In this study, we examined the role of protein SUMOylation in regulating E4BP4 action on FSP27 expression. Protein SUMOylation has emerged as a critical modification during cellular responses to various stresses, including hypoxic and oxidative stress, and more recently ER stress (64). It has been reported that XBP1, the key transcription factor regulating ER stress response, is modified by SUMOylation, and SUMOylated XBP1 is more stable than the unmodified XBP1 (65). Moreover, ATF6 protein can be modified by SUMOylation, and its transcriptional activity is suppressed by SUMOylation (66). These findings suggest that the outcomes of SUMOylation are transcription factor specific. We also found that E4BP4 is modified by SUMOylation in a SUMO2/3-dependent manner and that SUMOylation of E4BP4 is sensitive to nutritional status in hepatocytes. We speculate that SUMOylation status of E4BP4 depends on the activity of both SUMO E3 ligases and deSUMOylases within hepatocytes. So far, PIASy, one of the SUMO E3 ligases, has been reported to regulate hepatic lipid metabolism upon fasting signaling (67). In contrast, SENP3, one of the SUMO-specific proteases, was found to act as a key regulator of hepatic lipid metabolism in NAFLD (68). We intend to identify the specific enzymes that control the reversible E4BP4 SUMOylation in future work.
Our data show that SUMOylation does not impact E4BP4 protein degradation or its ability to induce the CREBH-Fsp27β axis in hepatocytes under basal conditions. However, our data did reveal that the nonSUMOylatable E4BP4-5KR mutant is resistant to activation of the cAMP pathway, a key signaling pathway in regulating carbohydrate and lipid metabolism in the liver during fasting-feeding cycles and nutritional stress (58,59,69). Accumulated evidence suggests that elevated cAMP signaling confers protection against diet-induced NAFLD in mice, whereas inhibition of cAMP signaling is sufficient to trigger NAFLD (70–72). Our work uncovered that activation of the cAMP pathway by forskolin not only lowers the protein levels of E4BP4-WT but also downregulates the CREBH-Fsp27β axis, subsequently reducing LDs within hepatocytes. However, these effects are largely absent in hepatocytes expressing the SUMOylation-defective E4BP4-5KR mutant, supporting a critical role of E4BP4 SUMOylation in mediating the inhibitory effects of cAMP pathway activation on CREBH-FSP27–dependent LD biogenesis. Given the importance of the cAMP pathway in liver physiology and liver disease, it would be of great interest to identify both upstream signaling and downstream effectors of the cAMP pathway in regulating the SUMOylation and stability of E4BP4 in NAFLD.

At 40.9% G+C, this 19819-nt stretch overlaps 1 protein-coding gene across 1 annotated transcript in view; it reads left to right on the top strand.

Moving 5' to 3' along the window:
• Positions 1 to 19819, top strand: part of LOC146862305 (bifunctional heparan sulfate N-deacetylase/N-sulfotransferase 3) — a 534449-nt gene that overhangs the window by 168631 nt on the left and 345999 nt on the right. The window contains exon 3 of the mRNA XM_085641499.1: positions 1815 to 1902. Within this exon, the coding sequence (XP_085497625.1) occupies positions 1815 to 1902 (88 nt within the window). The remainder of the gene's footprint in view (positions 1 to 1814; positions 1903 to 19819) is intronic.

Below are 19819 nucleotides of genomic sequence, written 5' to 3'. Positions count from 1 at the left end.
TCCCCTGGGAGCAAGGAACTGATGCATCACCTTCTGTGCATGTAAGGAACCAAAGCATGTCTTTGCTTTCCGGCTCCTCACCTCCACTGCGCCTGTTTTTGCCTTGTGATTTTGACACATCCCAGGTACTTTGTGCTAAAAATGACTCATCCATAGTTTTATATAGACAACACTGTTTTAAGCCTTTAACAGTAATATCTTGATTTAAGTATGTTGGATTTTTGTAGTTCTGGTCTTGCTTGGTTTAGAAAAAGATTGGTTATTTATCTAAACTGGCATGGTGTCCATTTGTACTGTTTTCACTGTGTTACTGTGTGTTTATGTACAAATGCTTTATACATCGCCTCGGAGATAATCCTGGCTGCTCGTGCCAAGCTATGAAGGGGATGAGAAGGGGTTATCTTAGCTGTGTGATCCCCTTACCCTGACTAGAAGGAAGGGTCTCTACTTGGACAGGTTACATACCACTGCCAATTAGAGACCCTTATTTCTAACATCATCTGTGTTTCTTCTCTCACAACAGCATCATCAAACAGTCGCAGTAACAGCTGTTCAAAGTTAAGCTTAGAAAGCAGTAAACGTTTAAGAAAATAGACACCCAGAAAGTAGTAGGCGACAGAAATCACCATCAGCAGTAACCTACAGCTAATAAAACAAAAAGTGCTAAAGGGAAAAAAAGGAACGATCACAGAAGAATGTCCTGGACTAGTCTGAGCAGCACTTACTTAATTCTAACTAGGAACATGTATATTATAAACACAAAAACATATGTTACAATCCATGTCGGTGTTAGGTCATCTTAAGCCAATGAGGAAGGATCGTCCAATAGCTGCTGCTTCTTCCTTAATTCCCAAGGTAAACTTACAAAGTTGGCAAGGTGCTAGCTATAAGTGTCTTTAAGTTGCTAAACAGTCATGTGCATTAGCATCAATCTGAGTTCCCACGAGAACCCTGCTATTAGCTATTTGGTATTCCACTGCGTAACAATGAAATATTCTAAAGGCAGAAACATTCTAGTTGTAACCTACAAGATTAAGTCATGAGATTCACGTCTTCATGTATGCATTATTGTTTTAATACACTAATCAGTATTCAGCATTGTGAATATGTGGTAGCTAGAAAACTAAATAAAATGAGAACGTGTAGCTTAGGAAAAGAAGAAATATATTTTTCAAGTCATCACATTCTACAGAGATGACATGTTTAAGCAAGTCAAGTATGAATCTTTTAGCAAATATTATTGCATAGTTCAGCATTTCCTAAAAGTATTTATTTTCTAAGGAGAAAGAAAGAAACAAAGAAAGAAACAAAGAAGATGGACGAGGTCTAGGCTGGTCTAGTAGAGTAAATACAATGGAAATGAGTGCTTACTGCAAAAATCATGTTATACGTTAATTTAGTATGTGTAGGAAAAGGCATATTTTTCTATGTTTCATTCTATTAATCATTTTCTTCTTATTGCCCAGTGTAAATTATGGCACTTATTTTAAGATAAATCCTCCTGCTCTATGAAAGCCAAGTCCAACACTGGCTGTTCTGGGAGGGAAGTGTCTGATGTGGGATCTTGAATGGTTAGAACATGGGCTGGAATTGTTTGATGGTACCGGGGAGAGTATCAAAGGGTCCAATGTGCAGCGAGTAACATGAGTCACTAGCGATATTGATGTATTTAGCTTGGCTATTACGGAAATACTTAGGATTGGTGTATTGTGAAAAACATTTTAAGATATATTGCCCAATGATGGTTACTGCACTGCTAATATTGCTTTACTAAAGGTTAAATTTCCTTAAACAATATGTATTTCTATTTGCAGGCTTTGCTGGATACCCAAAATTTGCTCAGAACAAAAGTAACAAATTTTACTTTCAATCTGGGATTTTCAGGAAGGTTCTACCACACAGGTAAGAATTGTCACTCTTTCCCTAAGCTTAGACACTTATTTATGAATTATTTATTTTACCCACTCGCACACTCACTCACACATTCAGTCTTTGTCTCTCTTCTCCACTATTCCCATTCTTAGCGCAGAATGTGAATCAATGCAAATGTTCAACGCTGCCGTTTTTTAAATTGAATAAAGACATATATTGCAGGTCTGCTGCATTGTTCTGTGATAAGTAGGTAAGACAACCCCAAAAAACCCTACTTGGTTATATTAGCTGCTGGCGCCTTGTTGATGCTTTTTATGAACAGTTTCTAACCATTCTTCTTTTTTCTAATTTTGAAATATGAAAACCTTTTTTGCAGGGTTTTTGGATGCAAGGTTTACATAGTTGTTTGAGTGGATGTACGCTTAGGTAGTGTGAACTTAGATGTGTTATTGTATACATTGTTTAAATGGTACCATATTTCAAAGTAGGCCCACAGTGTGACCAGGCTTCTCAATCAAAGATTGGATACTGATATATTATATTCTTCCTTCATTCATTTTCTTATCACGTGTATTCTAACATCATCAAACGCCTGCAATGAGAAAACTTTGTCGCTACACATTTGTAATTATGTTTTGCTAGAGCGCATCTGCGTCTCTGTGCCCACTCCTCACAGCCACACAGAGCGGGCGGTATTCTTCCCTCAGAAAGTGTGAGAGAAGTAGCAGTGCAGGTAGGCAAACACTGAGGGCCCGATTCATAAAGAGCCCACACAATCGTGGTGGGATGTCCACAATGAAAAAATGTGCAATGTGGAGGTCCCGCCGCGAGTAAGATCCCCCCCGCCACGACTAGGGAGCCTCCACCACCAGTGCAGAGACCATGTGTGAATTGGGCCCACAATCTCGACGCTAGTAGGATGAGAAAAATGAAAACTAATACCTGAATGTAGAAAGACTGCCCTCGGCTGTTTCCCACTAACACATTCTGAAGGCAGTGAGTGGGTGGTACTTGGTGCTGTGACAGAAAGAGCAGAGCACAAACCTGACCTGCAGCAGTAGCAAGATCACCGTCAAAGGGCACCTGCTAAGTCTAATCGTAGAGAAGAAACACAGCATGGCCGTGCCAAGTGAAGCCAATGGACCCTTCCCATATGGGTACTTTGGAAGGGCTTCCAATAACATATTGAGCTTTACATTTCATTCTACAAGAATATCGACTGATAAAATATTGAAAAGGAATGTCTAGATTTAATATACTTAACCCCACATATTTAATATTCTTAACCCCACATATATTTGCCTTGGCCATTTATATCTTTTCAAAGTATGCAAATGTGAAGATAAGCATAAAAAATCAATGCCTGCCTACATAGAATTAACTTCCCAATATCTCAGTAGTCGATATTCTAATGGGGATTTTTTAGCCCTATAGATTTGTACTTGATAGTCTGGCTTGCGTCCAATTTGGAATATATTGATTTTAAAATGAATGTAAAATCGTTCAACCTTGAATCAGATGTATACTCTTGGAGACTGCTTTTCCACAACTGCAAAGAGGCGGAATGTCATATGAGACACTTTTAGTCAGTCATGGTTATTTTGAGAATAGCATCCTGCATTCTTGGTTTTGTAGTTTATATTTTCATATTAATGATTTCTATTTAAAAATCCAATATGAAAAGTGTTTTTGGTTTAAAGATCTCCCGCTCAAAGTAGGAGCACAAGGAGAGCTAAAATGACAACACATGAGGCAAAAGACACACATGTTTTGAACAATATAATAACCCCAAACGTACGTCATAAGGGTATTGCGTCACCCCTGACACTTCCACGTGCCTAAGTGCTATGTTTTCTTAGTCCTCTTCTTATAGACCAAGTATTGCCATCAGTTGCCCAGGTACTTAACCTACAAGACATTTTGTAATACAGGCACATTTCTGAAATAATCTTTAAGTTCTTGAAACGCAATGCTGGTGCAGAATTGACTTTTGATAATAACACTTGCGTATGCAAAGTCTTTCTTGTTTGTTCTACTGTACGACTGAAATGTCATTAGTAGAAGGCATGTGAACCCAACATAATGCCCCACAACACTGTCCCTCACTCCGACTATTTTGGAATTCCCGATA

This article contains supplementary material online at https://doi.org/10.2337/figshare.21691973.
S.W. and M.Y. contributed equally to this work.
Funding. This work was supported by National Institutes of Health grant R01 DK121170 (to X.T.). Part of the work was also supported by Michigan Nutrition Obesity Research Center pilot grant P30 DK089503 (to L.Y.) and Michigan Diabetes Research Training Center pilot grant P60 DK020572 (to X.T.). J.S. and A.W. were supported by the Molecular and Integrative Physiology Short Term Educational Program (R25 DK088752).
Duality of Interest. No potential conflicts of interests relevant to this article were reported.
Author Contributions. S.W., M.Y., J.S., K.R., and D.L. performed the RNA extraction from cells/tissues, RT-qPCR, genotyping PCR, and phenotyping of E4bp4-LKO mice after HFD feeding. M.Y., J.S., and L.Y. performed the BODIPY and biochemical experiments. M.Y. and D.Z. performed the primary hepatocyte isolation. M.Y. and X.T. generated all the expression vectors and recombinant adenoviruses for the in vitro and in vivo experiments. P.L. performed affinity purification of the E4BP4 protein for mass spectrometry. J.S. performed the in vitro SUMOylation assay. A.W. created the Fsp27 promoter–driven luciferase reporter construct. K.Z. provided the Ad-shCrebh adenovirus. L.Y. provided input on the manuscript. X.T. supervised the project and wrote the manuscript. All authors reviewed and commented on the manuscript. X.T. is the guarantor of this work and, as such, had full access to all the data in the study and takes responsibility for the integrity of the data and the accuracy of the data analysis.
Prior Presentation. Parts of this study were presented in abstract form at the 2022 Federation of American Societies for Experimental Biology Meeting on Lipid Droplets, Asheville, NC, 26–30 June 2022.